Don’t get me started on likelihood! This is an even bigger guestimate. How do we estimate with any clarity the likelihood of an incident occurring and more granular, the matrix we use, whether it be 5x5 or even 10x10, the higher chance of error in trying to accurately work out the likelihood of a risk materialising? An actuary may be able to calculate the chance of a building burning down, but unless you have deep pockets and pay them, their likelihood is generic and does not apply to your actual building. Yours could be old and rickety and so much more likely to burn down or could be ultra-modern and less likely to have a fire. You can have three one-in-a-hundred-year-storms in the space of 10 years and it doesn’t mean you will be spared for the next 300 years. If an event could occur regardless of whether it has a likelihood of high, medium-high, medium, medium-low or low, then should we not be preparing for it as it could happen? Likelihood is a key component of calculating risk, but often there is little science in calculating it and it is a best guess.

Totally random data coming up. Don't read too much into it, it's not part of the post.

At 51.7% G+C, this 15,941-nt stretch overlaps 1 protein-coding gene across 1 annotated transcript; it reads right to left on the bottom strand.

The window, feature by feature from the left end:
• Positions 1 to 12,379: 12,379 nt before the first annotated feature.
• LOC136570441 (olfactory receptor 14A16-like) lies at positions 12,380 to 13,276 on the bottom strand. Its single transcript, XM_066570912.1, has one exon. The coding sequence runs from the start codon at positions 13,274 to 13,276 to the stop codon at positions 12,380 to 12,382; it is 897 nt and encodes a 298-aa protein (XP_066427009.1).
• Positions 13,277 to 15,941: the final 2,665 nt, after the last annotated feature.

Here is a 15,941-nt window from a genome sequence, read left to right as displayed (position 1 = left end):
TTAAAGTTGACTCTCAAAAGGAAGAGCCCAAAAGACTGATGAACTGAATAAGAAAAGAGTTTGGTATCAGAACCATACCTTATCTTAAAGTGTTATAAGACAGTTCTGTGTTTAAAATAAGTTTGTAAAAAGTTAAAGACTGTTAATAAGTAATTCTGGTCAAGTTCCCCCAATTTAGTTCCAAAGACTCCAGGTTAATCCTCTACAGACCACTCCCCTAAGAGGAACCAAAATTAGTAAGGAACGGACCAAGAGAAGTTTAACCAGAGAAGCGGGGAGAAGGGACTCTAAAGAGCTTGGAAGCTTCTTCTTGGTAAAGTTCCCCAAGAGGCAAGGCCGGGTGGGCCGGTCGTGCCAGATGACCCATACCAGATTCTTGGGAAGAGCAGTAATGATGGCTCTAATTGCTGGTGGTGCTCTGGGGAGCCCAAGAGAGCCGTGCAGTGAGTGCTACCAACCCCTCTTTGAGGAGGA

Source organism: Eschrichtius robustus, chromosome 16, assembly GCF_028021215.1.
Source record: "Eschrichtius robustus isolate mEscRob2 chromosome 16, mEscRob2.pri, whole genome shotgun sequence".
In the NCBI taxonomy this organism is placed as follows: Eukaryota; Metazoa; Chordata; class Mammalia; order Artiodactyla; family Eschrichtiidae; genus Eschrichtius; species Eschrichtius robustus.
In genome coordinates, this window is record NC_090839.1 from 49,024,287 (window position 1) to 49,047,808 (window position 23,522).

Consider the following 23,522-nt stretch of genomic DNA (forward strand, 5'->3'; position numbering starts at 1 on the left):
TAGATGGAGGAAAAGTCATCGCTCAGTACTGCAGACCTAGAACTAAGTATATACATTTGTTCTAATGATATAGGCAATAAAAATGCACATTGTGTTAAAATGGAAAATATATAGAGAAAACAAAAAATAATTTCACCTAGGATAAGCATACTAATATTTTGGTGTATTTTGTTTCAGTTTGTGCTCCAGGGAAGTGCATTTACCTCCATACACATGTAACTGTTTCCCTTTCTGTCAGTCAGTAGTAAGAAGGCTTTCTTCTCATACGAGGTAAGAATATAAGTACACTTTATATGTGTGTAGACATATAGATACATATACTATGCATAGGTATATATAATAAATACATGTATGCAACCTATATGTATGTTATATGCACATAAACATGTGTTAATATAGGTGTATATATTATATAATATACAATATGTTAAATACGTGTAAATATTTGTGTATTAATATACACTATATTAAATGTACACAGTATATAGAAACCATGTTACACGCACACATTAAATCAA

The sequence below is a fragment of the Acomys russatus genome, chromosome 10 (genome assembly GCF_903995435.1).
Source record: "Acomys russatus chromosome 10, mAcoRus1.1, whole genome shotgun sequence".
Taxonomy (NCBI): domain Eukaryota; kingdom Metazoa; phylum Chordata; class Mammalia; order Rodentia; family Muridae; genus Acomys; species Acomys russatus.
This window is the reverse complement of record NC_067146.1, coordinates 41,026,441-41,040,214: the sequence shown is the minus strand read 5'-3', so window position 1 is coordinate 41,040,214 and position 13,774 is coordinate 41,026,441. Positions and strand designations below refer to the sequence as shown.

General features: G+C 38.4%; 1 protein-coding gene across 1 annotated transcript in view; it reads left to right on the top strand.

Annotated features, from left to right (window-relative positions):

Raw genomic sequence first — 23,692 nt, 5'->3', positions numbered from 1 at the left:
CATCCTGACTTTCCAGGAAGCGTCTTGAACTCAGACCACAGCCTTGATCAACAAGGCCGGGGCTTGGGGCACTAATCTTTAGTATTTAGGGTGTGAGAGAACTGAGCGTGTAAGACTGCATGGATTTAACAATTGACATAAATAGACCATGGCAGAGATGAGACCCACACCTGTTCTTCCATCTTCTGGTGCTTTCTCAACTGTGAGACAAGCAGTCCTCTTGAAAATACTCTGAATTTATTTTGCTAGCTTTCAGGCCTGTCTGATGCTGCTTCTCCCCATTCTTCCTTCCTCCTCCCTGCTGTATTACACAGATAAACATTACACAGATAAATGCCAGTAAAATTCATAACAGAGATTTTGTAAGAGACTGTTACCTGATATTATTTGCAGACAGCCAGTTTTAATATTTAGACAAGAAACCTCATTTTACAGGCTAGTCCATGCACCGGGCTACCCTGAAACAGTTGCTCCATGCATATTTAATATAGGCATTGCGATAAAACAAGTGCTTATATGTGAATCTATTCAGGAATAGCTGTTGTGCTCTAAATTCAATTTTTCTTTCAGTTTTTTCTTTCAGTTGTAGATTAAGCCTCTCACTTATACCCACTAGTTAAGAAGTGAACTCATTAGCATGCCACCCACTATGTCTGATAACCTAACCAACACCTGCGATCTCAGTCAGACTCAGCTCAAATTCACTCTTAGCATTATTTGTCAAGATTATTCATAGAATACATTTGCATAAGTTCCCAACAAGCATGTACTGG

Even if our risk assessment has been done well and we have correctly identified our top risks, we often just ignore the risk and concentrate on a different risk which is more tangible to us and easier to plan for. A pandemic was on the UK national risk register at the highest impact and greatest likelihood, but only a few organisations had pandemic plans and I haven’t seen one organisation which had plans in place for dealing with the issues associated with COVID-19. Even when we saw the pandemic coming at the beginning of 2020, countries were closing their borders and locking down their population, did we do anything to prepare our organisations? I wrote my first bulletin about COVID-19 on the 31st of January and was surprised when the first UK lockdown occurred on the weekend of the 21st of March. There was a ‘grey rhino’ charging towards us (I am presently reading the book 'The Gray Rhino'), but we were nearly all mesmerised by it charging towards us and did nothing, we were flattened by it.